keywords = "Low back pain, Osteopathic manipulative treatment, Pain research registry, Physician empathy",
author = "Licciardone, {John C.} and Schmitt, {Monika E.} and Subhash Aryal",
year = "2019",
month = "8",
day = "1",
doi = "10.7556/jaoa.2019.092",
language = "English",
volume = "119",
pages = "499--510",
journal = "Journal of the American Osteopathic Association",
issn = "0098-6151",
publisher = "American Osteopathic Association",
number = "8",

}

TY - JOUR

T1 - Empathy in medicine

T2 - Osteopathic and allopathic physician interpersonal manner, empathy, and communication style and clinical status of their patients: A pain registry–based study

AU - Licciardone, John C.

AU - Schmitt, Monika E.

AU - Aryal, Subhash

PY - 2019/8/1

Y1 - 2019/8/1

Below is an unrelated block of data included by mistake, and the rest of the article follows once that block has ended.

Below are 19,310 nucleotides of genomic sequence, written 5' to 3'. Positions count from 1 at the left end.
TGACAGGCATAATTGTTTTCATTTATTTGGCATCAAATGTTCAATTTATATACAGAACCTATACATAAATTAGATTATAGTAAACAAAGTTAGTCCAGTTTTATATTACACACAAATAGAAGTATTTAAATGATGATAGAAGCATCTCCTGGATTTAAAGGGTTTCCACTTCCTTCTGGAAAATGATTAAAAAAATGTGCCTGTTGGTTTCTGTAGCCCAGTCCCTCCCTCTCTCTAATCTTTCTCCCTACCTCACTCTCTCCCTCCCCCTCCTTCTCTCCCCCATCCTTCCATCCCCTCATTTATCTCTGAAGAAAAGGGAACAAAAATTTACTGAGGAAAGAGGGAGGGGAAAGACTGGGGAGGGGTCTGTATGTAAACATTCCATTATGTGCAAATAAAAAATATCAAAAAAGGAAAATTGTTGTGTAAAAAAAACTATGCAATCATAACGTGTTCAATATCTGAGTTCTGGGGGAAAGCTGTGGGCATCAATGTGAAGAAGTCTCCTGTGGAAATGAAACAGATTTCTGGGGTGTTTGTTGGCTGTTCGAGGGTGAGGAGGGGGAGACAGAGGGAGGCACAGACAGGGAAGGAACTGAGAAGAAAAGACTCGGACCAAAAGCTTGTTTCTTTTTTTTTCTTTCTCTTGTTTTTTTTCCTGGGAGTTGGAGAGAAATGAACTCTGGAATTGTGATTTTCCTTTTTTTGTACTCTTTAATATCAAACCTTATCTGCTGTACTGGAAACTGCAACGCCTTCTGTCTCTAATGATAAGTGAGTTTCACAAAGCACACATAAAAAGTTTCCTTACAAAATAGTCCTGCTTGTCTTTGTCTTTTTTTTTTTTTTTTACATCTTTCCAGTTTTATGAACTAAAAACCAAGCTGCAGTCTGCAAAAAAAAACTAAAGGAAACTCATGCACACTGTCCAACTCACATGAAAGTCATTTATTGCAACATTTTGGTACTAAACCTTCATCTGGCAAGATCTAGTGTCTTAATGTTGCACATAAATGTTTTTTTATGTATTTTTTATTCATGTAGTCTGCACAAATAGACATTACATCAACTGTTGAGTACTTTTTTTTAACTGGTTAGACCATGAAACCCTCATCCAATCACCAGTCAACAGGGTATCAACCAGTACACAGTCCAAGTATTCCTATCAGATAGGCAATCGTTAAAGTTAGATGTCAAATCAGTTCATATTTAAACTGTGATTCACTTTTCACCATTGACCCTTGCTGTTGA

N2 - Context: Comparisons of osteopathic physicians (ie, DOs) and allopathic physicians (ie, MDs) on interpersonal manner, including empathy and communication style, have been limited by such methodologic issues as self-assessment and a focus on medical students rather than practicing physicians. Objective: To compare perceptions of the interpersonal manner, empathy, and communication style of DOs and MDs and corresponding clinical measures reported by their patients. Methods: A cross-sectional study of adults with subacute or chronic low back pain was conducted within the PRECISION Pain Research Registry from April 2016 through December 2018. A total of 313 patients having their physician for 1 year or longer reported sociodemographic and clinical characteristics, including use of nonsteroidal anti-inflammatory drugs (NSAIDs) and opioids for low back pain. Using validated research instruments, they also reported perceptions of their physician’s interpersonal manner, empathy, and communication style and clinical measures of pain catastrophizing, pain self-efficacy, low back pain intensity, back-related disability, and deficits in quality of life relating to sleep disturbance, pain interference with activities, anxiety, depression, and low energy/fatigue. Results: Patients treated by DOs were less likely to be using NSAIDs (odds ratio [OR], 0.60; 95% CI, 0.36-0.997) or opioids (OR, 0.57; 95% CI, 0.32-0.998) than patients treated by MDs. Patients treated by DOs reported lesser pain catastrophizing (mean, 12.5; 95% CI, 10.1-15.0 for DOs vs 18.1; 95% CI, 16.3-19.9 for MDs; P<.001) and greater pain self-efficacy (mean, 39.5; 95% CI, 36.3-42.8 for DOs vs 35.3; 95% CI, 33.4-37.3 for MDs; P=.03). Correspondingly, patients treated by DOs reported lesser back-related disability (mean, 11.2; 95% CI, 9.9-12.5 for DOs vs 13.5; 95% CI, 12.8-14.3 for MDs; P=.002) and a trend toward lesser deficits in quality of life. Patients reported more favorable perceptions of DOs on interpersonal manner (mean, 4.3; 95% CI, 4.2-4.5 for DOs vs 4.0; 95% CI, 3.9-4.2 for MDs; P=.01) and empathy (mean, 41.2; 95% CI, 39.1-43.3 for DOs vs 38.0; 95% CI, 36.5-39.5 for MDs; P=.02). Conclusion: The mechanisms underlying lesser use of NSAIDs and opioids, superior clinical status measures, and more favorable perceptions of physician interpersonal manner and empathy reported by patients treated by DOs warrant further investigation.